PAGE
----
In the Journal of Pediatrics on 1/5/2015


Benefits of Strict Rest After Acute Concussion: A Randomized Controlled Trial

Children's Hospital of Wisconsin in Madison Wisconsin tested 11-22 year old individuals.  They found that individuals who received a random recommendation of 5 days of complete rest did worse than those who received a recommendation of 2 days of complete rest.  Individuals who rested longer had more symptoms and more intense symptoms and they took longer to recover completely.   Although there was no difference between the 2 groups in neurocognition or balance.  The idea of being forced to rest when there is no need can lead to worsening of symptoms theorized due to the time to focus on symptoms.

A recommendation of complete rest is not an answer to concussion recovery.  Patients should be encouraged to slowly return to activities as soon as possible.  Movement can decrease stress and provide deeper rest and recovery.

I, Dr. Lansky, encourage controlled exercise early in the concussion recovery and have seen faster recovery results than others are reporting. 

Exertion Testing in Youth to Assess Brain Function.

How do we know when kids are ready to return to learn?  Is being symptom free the answer?  Waiting till kids are symptom free at rest causes some kids to sit too long and causes problems for other kids.  It is not good to look at symptoms at rest.   The new goal by many experts is to return when symptoms are mild with exertion.  It seems that youth are not a good judge of brain irritation at rest.  With cognitive stress or physical stress symptoms usually will worsen.  It is important to have injuried individuals gradually increase their activity.  It is hard to measure cognitive work, but it is easy to measure physical work.  Is it possible just to assess symptoms with physical work to see how youth will do?  I believe that it gives us many answers.  As heart rate increases, it can create a change in pressure in the brain and let us know whether brain swelling is still a factor in the healing process.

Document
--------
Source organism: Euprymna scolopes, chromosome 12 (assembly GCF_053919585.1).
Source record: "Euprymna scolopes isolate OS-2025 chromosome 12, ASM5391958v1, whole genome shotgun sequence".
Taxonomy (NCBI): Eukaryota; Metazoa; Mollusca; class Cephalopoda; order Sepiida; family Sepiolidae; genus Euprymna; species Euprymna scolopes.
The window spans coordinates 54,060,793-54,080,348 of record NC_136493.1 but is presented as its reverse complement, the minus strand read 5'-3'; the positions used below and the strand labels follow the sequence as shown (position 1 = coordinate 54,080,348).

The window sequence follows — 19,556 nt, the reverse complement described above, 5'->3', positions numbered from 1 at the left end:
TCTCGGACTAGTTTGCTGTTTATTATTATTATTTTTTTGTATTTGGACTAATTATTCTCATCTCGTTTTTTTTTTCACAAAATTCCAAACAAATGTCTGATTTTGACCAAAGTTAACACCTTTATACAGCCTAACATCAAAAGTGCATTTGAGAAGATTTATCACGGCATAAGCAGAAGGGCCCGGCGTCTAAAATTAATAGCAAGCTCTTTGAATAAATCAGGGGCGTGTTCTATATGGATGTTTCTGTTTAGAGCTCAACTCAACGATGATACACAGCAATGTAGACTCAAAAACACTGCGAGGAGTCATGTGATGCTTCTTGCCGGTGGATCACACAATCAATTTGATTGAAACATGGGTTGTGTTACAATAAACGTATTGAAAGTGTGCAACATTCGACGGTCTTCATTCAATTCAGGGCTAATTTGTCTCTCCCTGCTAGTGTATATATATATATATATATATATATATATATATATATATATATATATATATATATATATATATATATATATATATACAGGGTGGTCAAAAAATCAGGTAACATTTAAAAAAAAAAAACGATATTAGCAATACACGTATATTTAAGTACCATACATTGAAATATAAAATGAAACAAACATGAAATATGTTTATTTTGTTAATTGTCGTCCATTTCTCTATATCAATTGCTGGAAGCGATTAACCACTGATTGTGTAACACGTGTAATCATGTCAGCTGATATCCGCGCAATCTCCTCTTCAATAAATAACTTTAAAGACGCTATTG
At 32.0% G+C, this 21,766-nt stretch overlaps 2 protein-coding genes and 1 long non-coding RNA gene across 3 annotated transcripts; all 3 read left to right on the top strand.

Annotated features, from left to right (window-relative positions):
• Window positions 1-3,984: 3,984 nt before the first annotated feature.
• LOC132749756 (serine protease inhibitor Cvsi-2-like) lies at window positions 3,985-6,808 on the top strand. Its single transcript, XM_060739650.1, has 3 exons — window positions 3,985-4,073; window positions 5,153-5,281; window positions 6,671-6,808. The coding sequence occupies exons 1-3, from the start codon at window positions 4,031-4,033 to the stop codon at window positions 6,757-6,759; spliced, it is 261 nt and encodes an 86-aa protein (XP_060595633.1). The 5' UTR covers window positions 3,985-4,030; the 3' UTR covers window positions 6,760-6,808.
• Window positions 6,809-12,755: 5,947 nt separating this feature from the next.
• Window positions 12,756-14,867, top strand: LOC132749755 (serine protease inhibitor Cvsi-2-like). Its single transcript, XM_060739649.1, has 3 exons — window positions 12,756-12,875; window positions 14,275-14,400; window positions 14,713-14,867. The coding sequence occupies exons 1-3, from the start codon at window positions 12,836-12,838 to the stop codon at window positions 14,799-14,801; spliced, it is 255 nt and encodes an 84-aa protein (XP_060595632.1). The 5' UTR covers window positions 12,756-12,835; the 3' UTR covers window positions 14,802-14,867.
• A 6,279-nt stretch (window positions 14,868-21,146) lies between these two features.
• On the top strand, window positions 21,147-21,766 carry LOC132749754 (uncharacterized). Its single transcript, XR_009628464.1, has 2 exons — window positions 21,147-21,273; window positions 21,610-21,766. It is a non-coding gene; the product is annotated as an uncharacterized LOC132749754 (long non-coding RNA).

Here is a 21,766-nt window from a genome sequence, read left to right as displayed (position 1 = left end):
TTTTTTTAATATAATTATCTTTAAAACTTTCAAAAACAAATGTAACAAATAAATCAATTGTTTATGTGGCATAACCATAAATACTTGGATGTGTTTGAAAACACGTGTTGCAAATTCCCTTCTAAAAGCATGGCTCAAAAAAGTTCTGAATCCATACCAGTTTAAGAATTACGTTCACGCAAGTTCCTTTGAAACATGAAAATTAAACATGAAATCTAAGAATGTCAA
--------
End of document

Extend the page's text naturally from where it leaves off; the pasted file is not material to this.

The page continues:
Exertion Testing in Youth Helps Assess Brain Function

In Medicine and Science in Sports and Exercise April 11th 2015, authors studied how to assess return to sport.   They studied 54 people age 8.5 to 18.3 years old with symptoms for 0.7 months (21 days) to 35 months (almost 3 years). 63% had increase in symptoms at 50% of peak mechanical power on a progressive continuous Cycling test.  Testing in the medical office should include exercising to determine when someone is safe to return to activities.   Patients who brains have not fully developed have an increase in symptoms with exercise more so than adults.   It is important to ask about symptoms after being active rather than asking about symptoms at rest.

My office, Concussion Healing Clinic, always tests people on a treadmill before returning to work or school.